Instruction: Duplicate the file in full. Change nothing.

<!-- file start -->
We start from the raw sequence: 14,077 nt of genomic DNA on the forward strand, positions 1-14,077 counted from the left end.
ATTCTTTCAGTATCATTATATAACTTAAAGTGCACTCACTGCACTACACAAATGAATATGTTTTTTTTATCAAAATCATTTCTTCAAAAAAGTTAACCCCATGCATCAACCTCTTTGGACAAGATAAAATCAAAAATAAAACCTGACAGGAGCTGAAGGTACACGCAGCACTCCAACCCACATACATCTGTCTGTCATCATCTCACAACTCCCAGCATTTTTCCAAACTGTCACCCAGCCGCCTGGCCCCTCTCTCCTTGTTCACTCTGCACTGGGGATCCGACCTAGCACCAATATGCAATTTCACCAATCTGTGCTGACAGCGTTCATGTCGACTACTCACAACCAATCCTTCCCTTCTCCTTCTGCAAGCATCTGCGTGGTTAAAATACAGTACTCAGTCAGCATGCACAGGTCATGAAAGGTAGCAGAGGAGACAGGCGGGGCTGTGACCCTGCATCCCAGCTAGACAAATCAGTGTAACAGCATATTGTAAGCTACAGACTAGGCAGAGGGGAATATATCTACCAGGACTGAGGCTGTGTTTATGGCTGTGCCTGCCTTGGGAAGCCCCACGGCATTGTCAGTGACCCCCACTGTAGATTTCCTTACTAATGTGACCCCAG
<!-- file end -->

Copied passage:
We start from the raw sequence: 14,077 nt of genomic DNA on the forward strand, positions 1-14,077 counted from the left end.
ATTCTTTCAGTATCATTATATAACTTAAAGTGCACTCACTGCACTACACAAATGAATATGTTTTTTTTATCAAAATCATTTCTTCAAAAAAGTTAACCCCATGCATCAACCTCTTTGGACAAGATAAAATCAAAAATAAAACCTGACAGGAGCTGAAGGTACACGCAGCACTCCAACCCACATACATCTGTCTGTCATCATCTCACAACTCCCAGCATTTTTCCAAACTGTCACCCAGCCGCCTGGCCCCTCTCTCCTTGTTCACTCTGCACTGGGGATCCGACCTAGCACCAATATGCAATTTCACCAATCTGTGCTGACAGCGTTCATGTCGACTACTCACAACCAATCCTTCCCTTCTCCTTCTGCAAGCATCTGCGTGGTTAAAATACAGTACTCAGTCAGCATGCACAGGTCATGAAAGGTAGCAGAGGAGACAGGCGGGGCTGTGACCCTGCATCCCAGCTAGACAAATCAGTGTAACAGCATATTGTAAGCTACAGACTAGGCAGAGGGGAATATATCTACCAGGACTGAGGCTGTGTTTATGGCTGTGCCTGCCTTGGGAAGCCCCACGGCATTGTCAGTGACCCCCACTGTAGATTTCCTTACTAATGTGACCCCAG